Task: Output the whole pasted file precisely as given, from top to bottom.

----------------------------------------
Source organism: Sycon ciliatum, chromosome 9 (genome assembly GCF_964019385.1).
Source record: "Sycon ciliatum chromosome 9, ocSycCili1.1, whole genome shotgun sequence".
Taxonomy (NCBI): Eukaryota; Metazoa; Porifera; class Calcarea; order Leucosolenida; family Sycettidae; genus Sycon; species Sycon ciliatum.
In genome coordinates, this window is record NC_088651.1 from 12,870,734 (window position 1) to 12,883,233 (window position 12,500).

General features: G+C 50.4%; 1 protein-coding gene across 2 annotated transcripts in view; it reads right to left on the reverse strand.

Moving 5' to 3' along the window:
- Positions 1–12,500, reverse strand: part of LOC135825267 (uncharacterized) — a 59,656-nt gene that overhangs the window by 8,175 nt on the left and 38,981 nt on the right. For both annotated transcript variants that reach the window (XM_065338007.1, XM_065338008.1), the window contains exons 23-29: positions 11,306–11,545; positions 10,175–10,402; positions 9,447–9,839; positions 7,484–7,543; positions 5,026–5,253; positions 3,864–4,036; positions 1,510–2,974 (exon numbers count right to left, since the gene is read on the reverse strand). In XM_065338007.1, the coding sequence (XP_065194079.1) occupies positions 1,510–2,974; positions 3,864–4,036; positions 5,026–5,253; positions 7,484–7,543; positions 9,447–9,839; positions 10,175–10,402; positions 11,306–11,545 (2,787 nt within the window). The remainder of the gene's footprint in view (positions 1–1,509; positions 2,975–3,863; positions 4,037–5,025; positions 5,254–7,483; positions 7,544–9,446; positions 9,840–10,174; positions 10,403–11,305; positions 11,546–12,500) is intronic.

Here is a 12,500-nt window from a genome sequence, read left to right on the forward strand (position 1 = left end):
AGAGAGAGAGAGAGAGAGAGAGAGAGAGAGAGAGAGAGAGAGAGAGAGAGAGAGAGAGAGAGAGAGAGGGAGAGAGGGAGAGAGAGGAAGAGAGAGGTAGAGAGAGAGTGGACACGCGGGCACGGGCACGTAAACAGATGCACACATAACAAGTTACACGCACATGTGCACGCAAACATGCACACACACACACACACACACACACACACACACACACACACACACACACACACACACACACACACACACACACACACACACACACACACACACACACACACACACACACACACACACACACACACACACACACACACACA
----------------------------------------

Source organism: Sycon ciliatum, chromosome 9 (genome assembly GCF_964019385.1).
Source record: "Sycon ciliatum chromosome 9, ocSycCili1.1, whole genome shotgun sequence".
Taxonomy (NCBI): Eukaryota; Metazoa; Porifera; class Calcarea; order Leucosolenida; family Sycettidae; genus Sycon; species Sycon ciliatum.
In genome coordinates, this window is record NC_088651.1 from 12,870,734 (window position 1) to 12,883,233 (window position 12,500).

General features: G+C 50.4%; 1 protein-coding gene across 2 annotated transcripts in view; it reads right to left on the reverse strand.

Moving 5' to 3' along the window:
- Positions 1–12,500, reverse strand: part of LOC135825267 (uncharacterized) — a 59,656-nt gene that overhangs the window by 8,175 nt on the left and 38,981 nt on the right. For both annotated transcript variants that reach the window (XM_065338007.1, XM_065338008.1), the window contains exons 23-29: positions 11,306–11,545; positions 10,175–10,402; positions 9,447–9,839; positions 7,484–7,543; positions 5,026–5,253; positions 3,864–4,036; positions 1,510–2,974 (exon numbers count right to left, since the gene is read on the reverse strand). In XM_065338007.1, the coding sequence (XP_065194079.1) occupies positions 1,510–2,974; positions 3,864–4,036; positions 5,026–5,253; positions 7,484–7,543; positions 9,447–9,839; positions 10,175–10,402; positions 11,306–11,545 (2,787 nt within the window). The remainder of the gene's footprint in view (positions 1–1,509; positions 2,975–3,863; positions 4,037–5,025; positions 5,254–7,483; positions 7,544–9,446; positions 9,840–10,174; positions 10,403–11,305; positions 11,546–12,500) is intronic.

Here is a 12,500-nt window from a genome sequence, read left to right on the forward strand (position 1 = left end):
AGAGAGAGAGAGAGAGAGAGAGAGAGAGAGAGAGAGAGAGAGAGAGAGAGAGAGAGAGAGAGAGAGAGGGAGAGAGGGAGAGAGAGGAAGAGAGAGGTAGAGAGAGAGTGGACACGCGGGCACGGGCACGTAAACAGATGCACACATAACAAGTTACACGCACATGTGCACGCAAACATGCACACACACACACACACACACACACACACACACACACACACACACACACACACACACACACACACACACACACACACACACACACACACACACACACACACACACACACACACACACACACACACACACACACACACACA